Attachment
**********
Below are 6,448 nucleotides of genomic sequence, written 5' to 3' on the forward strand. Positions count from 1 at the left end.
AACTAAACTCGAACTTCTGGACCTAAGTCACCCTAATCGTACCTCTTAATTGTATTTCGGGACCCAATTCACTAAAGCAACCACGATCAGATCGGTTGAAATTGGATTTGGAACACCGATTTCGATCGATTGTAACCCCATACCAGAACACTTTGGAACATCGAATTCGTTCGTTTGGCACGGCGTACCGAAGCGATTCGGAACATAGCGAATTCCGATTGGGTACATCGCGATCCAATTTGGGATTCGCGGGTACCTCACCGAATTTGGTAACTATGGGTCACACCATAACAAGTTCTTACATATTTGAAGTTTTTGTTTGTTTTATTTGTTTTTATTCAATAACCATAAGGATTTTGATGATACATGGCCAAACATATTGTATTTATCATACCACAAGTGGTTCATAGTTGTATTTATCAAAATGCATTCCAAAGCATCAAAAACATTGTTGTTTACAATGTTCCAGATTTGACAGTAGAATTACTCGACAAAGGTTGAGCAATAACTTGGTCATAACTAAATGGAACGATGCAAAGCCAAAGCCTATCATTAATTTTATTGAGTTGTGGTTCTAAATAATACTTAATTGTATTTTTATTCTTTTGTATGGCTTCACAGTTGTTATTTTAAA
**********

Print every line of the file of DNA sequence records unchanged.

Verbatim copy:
Below are 6,448 nucleotides of genomic sequence, written 5' to 3' on the forward strand. Positions count from 1 at the left end.
AACTAAACTCGAACTTCTGGACCTAAGTCACCCTAATCGTACCTCTTAATTGTATTTCGGGACCCAATTCACTAAAGCAACCACGATCAGATCGGTTGAAATTGGATTTGGAACACCGATTTCGATCGATTGTAACCCCATACCAGAACACTTTGGAACATCGAATTCGTTCGTTTGGCACGGCGTACCGAAGCGATTCGGAACATAGCGAATTCCGATTGGGTACATCGCGATCCAATTTGGGATTCGCGGGTACCTCACCGAATTTGGTAACTATGGGTCACACCATAACAAGTTCTTACATATTTGAAGTTTTTGTTTGTTTTATTTGTTTTTATTCAATAACCATAAGGATTTTGATGATACATGGCCAAACATATTGTATTTATCATACCACAAGTGGTTCATAGTTGTATTTATCAAAATGCATTCCAAAGCATCAAAAACATTGTTGTTTACAATGTTCCAGATTTGACAGTAGAATTACTCGACAAAGGTTGAGCAATAACTTGGTCATAACTAAATGGAACGATGCAAAGCCAAAGCCTATCATTAATTTTATTGAGTTGTGGTTCTAAATAATACTTAATTGTATTTTTATTCTTTTGTATGGCTTCACAGTTGTTATTTTAAA